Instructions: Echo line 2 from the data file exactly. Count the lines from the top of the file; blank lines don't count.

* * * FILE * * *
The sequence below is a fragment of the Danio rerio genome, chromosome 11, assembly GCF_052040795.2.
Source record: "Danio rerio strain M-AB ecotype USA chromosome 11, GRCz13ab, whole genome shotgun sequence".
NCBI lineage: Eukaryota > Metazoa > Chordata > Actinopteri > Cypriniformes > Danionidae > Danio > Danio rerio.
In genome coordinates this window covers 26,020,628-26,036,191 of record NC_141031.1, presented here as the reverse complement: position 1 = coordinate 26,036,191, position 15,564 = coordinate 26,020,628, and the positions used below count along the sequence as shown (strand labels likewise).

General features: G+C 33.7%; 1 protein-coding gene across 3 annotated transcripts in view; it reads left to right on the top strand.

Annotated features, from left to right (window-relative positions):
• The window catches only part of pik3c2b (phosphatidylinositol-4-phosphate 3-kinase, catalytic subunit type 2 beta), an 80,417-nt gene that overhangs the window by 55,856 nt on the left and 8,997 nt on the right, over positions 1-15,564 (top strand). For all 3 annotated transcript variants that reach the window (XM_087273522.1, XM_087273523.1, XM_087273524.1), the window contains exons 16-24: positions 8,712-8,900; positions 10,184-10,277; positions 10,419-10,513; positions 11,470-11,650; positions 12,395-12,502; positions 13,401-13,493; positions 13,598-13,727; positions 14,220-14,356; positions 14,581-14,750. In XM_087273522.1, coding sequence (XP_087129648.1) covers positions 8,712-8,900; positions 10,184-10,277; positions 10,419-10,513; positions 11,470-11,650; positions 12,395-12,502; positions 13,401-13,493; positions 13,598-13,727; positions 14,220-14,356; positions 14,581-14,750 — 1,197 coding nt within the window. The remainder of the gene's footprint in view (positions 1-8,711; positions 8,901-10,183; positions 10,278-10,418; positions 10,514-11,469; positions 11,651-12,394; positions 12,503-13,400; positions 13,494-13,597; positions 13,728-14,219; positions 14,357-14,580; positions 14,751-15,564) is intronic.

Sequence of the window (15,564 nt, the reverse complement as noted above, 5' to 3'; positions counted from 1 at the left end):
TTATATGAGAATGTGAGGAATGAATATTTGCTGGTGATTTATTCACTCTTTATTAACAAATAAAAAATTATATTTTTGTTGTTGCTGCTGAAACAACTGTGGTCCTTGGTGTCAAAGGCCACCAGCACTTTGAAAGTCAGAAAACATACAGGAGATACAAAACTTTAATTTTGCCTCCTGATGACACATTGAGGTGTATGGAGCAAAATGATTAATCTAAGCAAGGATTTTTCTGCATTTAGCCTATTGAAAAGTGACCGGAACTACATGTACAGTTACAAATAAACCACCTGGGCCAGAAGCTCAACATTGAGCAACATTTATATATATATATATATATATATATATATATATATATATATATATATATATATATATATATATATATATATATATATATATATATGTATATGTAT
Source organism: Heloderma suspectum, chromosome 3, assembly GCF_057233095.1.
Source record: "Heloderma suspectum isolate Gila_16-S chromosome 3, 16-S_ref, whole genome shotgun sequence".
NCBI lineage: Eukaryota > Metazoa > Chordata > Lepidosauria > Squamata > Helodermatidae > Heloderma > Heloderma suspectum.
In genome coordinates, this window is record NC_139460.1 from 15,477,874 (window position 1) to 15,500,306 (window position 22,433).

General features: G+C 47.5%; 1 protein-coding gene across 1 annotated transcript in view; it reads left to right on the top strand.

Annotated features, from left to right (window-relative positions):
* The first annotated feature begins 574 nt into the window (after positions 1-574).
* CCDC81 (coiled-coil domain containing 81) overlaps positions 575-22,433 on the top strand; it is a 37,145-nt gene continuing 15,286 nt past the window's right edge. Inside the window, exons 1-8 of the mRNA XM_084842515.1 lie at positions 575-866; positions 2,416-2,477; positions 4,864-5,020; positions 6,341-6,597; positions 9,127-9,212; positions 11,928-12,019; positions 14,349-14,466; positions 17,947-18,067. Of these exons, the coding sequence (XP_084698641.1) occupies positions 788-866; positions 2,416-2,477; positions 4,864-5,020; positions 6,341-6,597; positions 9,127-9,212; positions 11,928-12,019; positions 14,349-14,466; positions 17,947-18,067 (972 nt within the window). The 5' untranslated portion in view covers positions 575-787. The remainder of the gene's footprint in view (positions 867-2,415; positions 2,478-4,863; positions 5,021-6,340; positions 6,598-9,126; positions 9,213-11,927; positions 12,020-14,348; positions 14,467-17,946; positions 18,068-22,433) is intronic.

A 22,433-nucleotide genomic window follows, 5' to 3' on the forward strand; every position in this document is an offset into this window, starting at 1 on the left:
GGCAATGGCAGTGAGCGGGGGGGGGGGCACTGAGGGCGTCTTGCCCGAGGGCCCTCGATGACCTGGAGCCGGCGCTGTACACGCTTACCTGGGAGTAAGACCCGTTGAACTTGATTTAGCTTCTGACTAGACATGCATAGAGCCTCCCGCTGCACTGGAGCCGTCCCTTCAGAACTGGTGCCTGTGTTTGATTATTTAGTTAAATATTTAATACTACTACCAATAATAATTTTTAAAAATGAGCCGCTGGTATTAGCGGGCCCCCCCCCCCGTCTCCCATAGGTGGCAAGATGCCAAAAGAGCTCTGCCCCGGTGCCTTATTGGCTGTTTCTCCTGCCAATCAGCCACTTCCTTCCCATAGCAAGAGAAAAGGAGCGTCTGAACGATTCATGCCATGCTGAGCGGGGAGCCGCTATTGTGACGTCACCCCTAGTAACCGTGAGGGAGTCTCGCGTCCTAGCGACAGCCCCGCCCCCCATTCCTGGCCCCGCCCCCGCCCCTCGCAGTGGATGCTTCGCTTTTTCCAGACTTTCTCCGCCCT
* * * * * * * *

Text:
Source record: "Danio rerio strain M-AB ecotype USA chromosome 11, GRCz13ab, whole genome shotgun sequence".